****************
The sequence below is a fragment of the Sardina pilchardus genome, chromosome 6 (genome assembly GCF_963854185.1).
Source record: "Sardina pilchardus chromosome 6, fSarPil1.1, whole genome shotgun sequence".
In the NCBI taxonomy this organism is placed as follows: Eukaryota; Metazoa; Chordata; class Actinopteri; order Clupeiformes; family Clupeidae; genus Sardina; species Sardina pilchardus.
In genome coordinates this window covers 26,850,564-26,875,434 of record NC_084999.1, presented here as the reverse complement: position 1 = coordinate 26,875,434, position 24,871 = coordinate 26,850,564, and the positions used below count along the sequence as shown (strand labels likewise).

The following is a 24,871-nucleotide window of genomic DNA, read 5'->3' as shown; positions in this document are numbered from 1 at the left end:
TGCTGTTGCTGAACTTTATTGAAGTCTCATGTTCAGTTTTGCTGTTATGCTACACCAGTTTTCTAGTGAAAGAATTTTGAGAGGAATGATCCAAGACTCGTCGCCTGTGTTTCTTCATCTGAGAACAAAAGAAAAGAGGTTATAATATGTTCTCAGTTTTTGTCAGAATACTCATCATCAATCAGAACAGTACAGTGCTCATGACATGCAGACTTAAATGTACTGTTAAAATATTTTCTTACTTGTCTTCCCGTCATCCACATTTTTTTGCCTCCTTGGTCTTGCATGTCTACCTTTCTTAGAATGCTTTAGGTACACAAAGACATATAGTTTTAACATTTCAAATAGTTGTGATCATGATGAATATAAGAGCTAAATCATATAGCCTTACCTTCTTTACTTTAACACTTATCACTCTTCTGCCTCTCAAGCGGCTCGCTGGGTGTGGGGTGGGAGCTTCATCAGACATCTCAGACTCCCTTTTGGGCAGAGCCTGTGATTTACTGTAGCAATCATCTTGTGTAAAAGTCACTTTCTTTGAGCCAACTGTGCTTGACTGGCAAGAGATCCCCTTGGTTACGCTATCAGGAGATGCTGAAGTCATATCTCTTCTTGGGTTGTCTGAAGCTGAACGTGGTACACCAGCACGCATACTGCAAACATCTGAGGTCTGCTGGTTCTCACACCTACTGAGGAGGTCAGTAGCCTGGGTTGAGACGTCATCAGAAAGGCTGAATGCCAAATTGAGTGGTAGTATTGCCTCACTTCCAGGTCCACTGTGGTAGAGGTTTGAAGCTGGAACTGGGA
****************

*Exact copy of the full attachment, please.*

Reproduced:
The sequence below is a fragment of the Sardina pilchardus genome, chromosome 6 (genome assembly GCF_963854185.1).
Source record: "Sardina pilchardus chromosome 6, fSarPil1.1, whole genome shotgun sequence".
In the NCBI taxonomy this organism is placed as follows: Eukaryota; Metazoa; Chordata; class Actinopteri; order Clupeiformes; family Clupeidae; genus Sardina; species Sardina pilchardus.
In genome coordinates this window covers 26,850,564-26,875,434 of record NC_084999.1, presented here as the reverse complement: position 1 = coordinate 26,875,434, position 24,871 = coordinate 26,850,564, and the positions used below count along the sequence as shown (strand labels likewise).

The following is a 24,871-nucleotide window of genomic DNA, read 5'->3' as shown; positions in this document are numbered from 1 at the left end:
TGCTGTTGCTGAACTTTATTGAAGTCTCATGTTCAGTTTTGCTGTTATGCTACACCAGTTTTCTAGTGAAAGAATTTTGAGAGGAATGATCCAAGACTCGTCGCCTGTGTTTCTTCATCTGAGAACAAAAGAAAAGAGGTTATAATATGTTCTCAGTTTTTGTCAGAATACTCATCATCAATCAGAACAGTACAGTGCTCATGACATGCAGACTTAAATGTACTGTTAAAATATTTTCTTACTTGTCTTCCCGTCATCCACATTTTTTTGCCTCCTTGGTCTTGCATGTCTACCTTTCTTAGAATGCTTTAGGTACACAAAGACATATAGTTTTAACATTTCAAATAGTTGTGATCATGATGAATATAAGAGCTAAATCATATAGCCTTACCTTCTTTACTTTAACACTTATCACTCTTCTGCCTCTCAAGCGGCTCGCTGGGTGTGGGGTGGGAGCTTCATCAGACATCTCAGACTCCCTTTTGGGCAGAGCCTGTGATTTACTGTAGCAATCATCTTGTGTAAAAGTCACTTTCTTTGAGCCAACTGTGCTTGACTGGCAAGAGATCCCCTTGGTTACGCTATCAGGAGATGCTGAAGTCATATCTCTTCTTGGGTTGTCTGAAGCTGAACGTGGTACACCAGCACGCATACTGCAAACATCTGAGGTCTGCTGGTTCTCACACCTACTGAGGAGGTCAGTAGCCTGGGTTGAGACGTCATCAGAAAGGCTGAATGCCAAATTGAGTGGTAGTATTGCCTCACTTCCAGGTCCACTGTGGTAGAGGTTTGAAGCTGGAACTGGGA